The Government's 25 cent cut to fuel excise duty (FED) has been extended and will now be phased out from February 28, with the Government's entire package of transport subsidies to end by March 31.
The cut to FED was scheduled to end on January 31, but the full reduction has now been extended a month.
On February 28, the FED will increase 12.5 cents per litre and then rise another 12.5 cents at the end of March. That means Kiwis will be paying at least 25 cents more per litre of petrol by the end of March than they are currently.
There's no extension to the cut in road user charges (RUC), which will still come to an end on January 31, while half-price public transport fares have been extended to the end of March.
The extension to the FED cut and half-price public transport is being labelled "cost of living support" by the Government. Inflation is expected to climb again in coming months and peak at 7.5 percent, according to the Reserve Bank.
In a statement on Wednesday, Finance Minister Grant Robertson said FED and public transport discounts have "directly helped people struggling with cost of living pressures, while also helping to take the edge off inflation by about half a percent".
However, Robertson also made the point that the package of subsidies, which first came into effect in March, are expensive.
The Ministry of Transport estimates the cost until January 31 to be $1.3 billion. The additional extensions are expected to cost about $116 million.
"We have to strike a balance between broad ongoing support and careful management of the Government's accounts. That's why we are transitioning to more targeted support for those most feeling the pinch," said Robertson.
The end of the FED cut and half-price public transport fares at the end of March will coincide with the Government's lifts to the Family Tax Credit, Superannuation, benefits, student allowances and childcare support on April 1.
Kiwis who hold a community service card will permanently have half-price fares from the end of March. There will also be half price fares from April 1 for those who use the Total Mobility Scheme, which provides subsidised taxi services for people who cannot use public transport because they have a disability.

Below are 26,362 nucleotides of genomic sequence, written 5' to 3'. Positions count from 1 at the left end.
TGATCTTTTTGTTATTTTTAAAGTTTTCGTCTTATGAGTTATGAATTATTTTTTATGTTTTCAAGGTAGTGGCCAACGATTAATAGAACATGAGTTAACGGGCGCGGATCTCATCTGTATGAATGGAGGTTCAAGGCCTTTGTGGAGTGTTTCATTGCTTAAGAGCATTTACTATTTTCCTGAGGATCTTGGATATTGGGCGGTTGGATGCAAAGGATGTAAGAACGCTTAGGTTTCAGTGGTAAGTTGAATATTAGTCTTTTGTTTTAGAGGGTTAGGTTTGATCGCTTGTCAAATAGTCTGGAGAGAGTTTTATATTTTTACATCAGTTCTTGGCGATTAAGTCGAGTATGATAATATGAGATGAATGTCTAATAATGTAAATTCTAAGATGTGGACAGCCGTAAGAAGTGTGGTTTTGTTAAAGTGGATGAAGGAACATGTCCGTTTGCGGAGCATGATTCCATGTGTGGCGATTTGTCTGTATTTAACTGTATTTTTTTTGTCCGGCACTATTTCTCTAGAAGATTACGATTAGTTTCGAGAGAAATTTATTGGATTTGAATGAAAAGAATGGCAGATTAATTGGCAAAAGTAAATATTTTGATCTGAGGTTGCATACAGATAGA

The Government explained the cut to RUC isn't being extended past January 31 as it is pre-purchased. That means RUC holders purchasing in December and January will still be receiving the discount for some months afterwards.
Energy Minister Megan Woods said the impact of the global fuel crisis has eased "to some degree" in New Zealand.
The subsidies were first implemented in March off the back of rising prices due to Russia's invasion of Ukraine. They were then extended at the May Budget and then in July until January 31.
"Since we brought in the 25 cent per litre cut, retail prices for regular 91 have dropped by about 76 cents per litre (including the excise cut)," said Woods. "People are still feeling cost of living pressures though so we're pleased we're able to do a bit more to help motorists".
Transport Minister Michael Wood said it is important to strike a balance between helping Kiwis with their transport costs and keeping costs in check.
"We've got to make sure they are sustainable when that duty and fares help make up the funding we use to fix our roads and invest in public transport, cycling and walking infrastructure," he said.
The FED goes towards the National Land Transport Fund, which we use to fund transport infrastructure and maintenance. Wood said the Government's topped it up to reflect the shortfall caused by the cuts.
The Government's Crown Accounts for the year to June 30, 2022 showed tax take from petroleum fuels excise and duty fell from $2.1b in 2021 to $1.7b in 2022, while road and track charges decreased from $1.9b to $1.8b. This was attributed to the FED and RUC cut.
A Newshub-Reid Research poll last month found New Zealanders back the Government to extend the subsidies. The results show 81.4 percent of Kiwis believe the fuel tax cut should be extended, 12.7 percent said it shouldn't be and the rest didn't know.